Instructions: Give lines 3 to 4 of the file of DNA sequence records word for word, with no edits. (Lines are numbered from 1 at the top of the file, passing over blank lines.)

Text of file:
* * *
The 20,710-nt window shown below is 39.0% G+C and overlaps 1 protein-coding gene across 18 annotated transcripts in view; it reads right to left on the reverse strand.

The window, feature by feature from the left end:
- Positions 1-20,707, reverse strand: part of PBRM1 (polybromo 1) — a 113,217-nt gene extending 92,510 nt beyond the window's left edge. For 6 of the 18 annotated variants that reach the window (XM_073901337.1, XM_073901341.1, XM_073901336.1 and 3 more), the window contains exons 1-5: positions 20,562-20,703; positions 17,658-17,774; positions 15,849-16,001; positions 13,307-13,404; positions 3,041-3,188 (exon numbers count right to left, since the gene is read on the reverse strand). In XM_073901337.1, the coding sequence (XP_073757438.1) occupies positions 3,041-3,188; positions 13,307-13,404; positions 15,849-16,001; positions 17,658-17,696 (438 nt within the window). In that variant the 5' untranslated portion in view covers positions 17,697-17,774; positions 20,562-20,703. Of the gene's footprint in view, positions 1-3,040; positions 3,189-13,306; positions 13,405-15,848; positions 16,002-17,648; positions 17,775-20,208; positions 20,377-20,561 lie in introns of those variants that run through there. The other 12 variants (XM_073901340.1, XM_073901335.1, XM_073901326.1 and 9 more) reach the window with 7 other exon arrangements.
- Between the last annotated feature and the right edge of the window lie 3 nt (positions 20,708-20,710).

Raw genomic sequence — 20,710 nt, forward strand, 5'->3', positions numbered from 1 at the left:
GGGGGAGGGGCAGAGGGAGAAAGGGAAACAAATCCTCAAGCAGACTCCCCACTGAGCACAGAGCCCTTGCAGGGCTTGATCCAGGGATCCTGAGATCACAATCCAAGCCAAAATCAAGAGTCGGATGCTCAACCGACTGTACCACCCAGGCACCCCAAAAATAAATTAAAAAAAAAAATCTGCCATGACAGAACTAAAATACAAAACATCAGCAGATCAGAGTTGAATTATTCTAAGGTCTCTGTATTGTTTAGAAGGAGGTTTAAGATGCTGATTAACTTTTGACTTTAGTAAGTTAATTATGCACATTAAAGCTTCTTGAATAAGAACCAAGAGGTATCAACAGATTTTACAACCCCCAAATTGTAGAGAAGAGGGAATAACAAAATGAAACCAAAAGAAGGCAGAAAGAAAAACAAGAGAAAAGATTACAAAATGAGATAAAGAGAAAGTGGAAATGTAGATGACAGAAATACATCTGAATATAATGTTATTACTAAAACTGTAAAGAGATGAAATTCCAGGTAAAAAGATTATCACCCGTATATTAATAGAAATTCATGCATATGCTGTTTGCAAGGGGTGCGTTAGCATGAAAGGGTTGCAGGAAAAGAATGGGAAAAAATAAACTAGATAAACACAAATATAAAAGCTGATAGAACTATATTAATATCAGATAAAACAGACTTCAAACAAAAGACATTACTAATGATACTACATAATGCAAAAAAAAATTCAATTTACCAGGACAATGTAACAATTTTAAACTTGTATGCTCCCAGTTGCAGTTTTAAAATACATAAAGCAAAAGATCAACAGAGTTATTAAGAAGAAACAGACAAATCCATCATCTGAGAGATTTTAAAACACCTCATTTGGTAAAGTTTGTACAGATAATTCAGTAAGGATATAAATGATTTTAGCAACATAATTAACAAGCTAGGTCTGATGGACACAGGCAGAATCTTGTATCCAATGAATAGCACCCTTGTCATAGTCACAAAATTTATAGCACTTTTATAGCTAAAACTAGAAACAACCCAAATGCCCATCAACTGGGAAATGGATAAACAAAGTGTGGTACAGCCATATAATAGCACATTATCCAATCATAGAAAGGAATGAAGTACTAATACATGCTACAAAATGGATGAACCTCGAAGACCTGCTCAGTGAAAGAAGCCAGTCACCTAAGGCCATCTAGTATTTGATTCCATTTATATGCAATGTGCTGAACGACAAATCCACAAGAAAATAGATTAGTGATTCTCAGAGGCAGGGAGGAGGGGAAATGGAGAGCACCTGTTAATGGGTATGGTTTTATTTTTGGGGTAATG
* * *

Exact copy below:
- Positions 1-20,707, reverse strand: part of PBRM1 (polybromo 1) — a 113,217-nt gene extending 92,510 nt beyond the window's left edge. For 6 of the 18 annotated variants that reach the window (XM_073901337.1, XM_073901341.1, XM_073901336.1 and 3 more), the window contains exons 1-5: positions 20,562-20,703; positions 17,658-17,774; positions 15,849-16,001; positions 13,307-13,404; positions 3,041-3,188 (exon numbers count right to left, since the gene is read on the reverse strand). In XM_073901337.1, the coding sequence (XP_073757438.1) occupies positions 3,041-3,188; positions 13,307-13,404; positions 15,849-16,001; positions 17,658-17,696 (438 nt within the window). In that variant the 5' untranslated portion in view covers positions 17,697-17,774; positions 20,562-20,703. Of the gene's footprint in view, positions 1-3,040; positions 3,189-13,306; positions 13,405-15,848; positions 16,002-17,648; positions 17,775-20,208; positions 20,377-20,561 lie in introns of those variants that run through there. The other 12 variants (XM_073901340.1, XM_073901335.1, XM_073901326.1 and 9 more) reach the window with 7 other exon arrangements.
- Between the last annotated feature and the right edge of the window lie 3 nt (positions 20,708-20,710).